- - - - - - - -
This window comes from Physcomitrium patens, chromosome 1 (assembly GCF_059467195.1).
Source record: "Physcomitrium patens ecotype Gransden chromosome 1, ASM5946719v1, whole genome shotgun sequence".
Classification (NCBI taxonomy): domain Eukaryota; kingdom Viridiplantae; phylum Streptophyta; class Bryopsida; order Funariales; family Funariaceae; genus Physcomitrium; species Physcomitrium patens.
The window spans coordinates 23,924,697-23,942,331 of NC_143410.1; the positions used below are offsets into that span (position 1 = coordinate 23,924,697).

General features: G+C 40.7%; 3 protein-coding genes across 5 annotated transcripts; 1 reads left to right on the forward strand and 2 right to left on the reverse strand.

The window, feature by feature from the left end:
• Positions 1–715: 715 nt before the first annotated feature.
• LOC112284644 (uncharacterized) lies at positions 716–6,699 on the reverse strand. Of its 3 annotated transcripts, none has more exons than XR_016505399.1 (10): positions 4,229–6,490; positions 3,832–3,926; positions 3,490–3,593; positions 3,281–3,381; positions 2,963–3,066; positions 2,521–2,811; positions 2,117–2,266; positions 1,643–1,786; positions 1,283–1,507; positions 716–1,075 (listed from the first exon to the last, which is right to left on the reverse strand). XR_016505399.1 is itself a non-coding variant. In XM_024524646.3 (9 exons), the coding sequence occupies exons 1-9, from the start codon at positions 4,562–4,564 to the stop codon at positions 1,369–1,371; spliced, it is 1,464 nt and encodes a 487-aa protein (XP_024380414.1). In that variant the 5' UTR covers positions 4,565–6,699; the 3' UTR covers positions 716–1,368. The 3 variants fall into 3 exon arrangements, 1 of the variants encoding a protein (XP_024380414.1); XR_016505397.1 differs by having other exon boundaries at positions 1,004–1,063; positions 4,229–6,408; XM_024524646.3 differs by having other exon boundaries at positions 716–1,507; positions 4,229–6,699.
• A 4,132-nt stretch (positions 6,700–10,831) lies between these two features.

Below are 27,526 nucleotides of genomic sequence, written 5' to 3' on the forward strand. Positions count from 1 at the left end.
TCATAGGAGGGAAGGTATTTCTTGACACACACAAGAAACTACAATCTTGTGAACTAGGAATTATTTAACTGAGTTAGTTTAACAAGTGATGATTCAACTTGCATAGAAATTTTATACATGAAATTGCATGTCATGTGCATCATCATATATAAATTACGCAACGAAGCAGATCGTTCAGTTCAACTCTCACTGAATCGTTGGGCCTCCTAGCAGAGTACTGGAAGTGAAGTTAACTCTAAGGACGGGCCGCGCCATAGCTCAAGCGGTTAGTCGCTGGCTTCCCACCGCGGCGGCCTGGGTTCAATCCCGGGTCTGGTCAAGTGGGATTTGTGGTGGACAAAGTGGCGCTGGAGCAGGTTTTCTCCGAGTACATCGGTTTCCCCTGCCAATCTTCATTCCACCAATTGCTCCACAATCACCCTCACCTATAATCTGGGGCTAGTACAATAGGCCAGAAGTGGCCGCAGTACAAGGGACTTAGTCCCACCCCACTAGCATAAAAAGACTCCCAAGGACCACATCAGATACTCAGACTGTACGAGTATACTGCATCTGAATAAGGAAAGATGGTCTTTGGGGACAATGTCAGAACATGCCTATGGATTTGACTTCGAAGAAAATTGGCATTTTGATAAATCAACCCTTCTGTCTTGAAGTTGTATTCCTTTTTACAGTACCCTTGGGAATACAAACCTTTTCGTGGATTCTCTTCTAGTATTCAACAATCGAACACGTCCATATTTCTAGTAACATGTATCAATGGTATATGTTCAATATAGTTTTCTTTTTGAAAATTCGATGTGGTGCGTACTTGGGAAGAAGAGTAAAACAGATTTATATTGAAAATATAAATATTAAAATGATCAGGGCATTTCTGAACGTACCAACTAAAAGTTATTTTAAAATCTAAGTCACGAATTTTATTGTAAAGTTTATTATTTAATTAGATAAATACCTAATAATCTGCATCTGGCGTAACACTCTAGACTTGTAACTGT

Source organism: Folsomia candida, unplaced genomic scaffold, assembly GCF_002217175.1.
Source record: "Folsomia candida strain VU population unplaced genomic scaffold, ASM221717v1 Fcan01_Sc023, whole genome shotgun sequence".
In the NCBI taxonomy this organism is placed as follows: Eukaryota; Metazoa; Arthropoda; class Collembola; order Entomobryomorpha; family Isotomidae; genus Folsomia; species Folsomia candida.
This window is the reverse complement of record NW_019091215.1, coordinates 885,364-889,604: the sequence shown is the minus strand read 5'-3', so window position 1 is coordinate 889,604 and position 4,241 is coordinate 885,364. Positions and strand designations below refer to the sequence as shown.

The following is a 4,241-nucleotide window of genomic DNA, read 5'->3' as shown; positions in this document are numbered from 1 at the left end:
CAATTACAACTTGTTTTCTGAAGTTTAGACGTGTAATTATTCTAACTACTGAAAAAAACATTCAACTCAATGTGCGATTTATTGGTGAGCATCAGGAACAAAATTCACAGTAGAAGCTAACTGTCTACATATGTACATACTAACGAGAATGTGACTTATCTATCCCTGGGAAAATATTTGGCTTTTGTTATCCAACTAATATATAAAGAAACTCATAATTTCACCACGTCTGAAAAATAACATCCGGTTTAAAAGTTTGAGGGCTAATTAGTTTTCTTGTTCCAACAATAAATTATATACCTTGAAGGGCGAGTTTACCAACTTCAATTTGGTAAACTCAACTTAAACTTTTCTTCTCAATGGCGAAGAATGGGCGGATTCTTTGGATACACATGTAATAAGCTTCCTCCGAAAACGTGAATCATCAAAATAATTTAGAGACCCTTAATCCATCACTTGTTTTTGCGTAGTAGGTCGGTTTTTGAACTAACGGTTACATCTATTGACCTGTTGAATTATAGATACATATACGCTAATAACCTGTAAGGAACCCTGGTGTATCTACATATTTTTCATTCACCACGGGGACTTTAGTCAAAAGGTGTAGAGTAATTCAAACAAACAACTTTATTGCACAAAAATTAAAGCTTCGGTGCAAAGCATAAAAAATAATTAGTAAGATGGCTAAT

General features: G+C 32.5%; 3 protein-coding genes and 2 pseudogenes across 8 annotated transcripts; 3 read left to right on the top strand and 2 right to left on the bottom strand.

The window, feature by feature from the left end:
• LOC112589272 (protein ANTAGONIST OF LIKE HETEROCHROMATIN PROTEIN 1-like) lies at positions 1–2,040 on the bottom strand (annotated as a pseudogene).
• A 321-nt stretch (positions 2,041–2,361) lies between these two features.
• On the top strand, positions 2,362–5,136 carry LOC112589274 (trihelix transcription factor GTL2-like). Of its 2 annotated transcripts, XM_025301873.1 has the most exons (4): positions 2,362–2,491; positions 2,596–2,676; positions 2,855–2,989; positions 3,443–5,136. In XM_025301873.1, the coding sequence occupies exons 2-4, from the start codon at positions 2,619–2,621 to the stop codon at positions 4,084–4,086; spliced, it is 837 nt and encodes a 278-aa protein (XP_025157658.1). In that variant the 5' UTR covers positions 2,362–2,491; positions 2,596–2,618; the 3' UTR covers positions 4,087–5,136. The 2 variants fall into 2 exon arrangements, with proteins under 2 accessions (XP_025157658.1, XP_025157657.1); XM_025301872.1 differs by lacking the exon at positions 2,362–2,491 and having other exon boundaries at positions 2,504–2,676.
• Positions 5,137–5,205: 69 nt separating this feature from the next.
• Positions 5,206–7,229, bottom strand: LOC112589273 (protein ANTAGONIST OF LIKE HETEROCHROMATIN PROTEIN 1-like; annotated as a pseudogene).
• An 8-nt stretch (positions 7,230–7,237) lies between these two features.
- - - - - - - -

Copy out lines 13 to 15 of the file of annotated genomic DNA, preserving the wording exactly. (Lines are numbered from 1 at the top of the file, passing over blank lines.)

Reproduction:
Source record: "Folsomia candida strain VU population unplaced genomic scaffold, ASM221717v1 Fcan01_Sc023, whole genome shotgun sequence".
In the NCBI taxonomy this organism is placed as follows: Eukaryota; Metazoa; Arthropoda; class Collembola; order Entomobryomorpha; family Isotomidae; genus Folsomia; species Folsomia candida.
This window is the reverse complement of record NW_019091215.1, coordinates 885,364-889,604: the sequence shown is the minus strand read 5'-3', so window position 1 is coordinate 889,604 and position 4,241 is coordinate 885,364. Positions and strand designations below refer to the sequence as shown.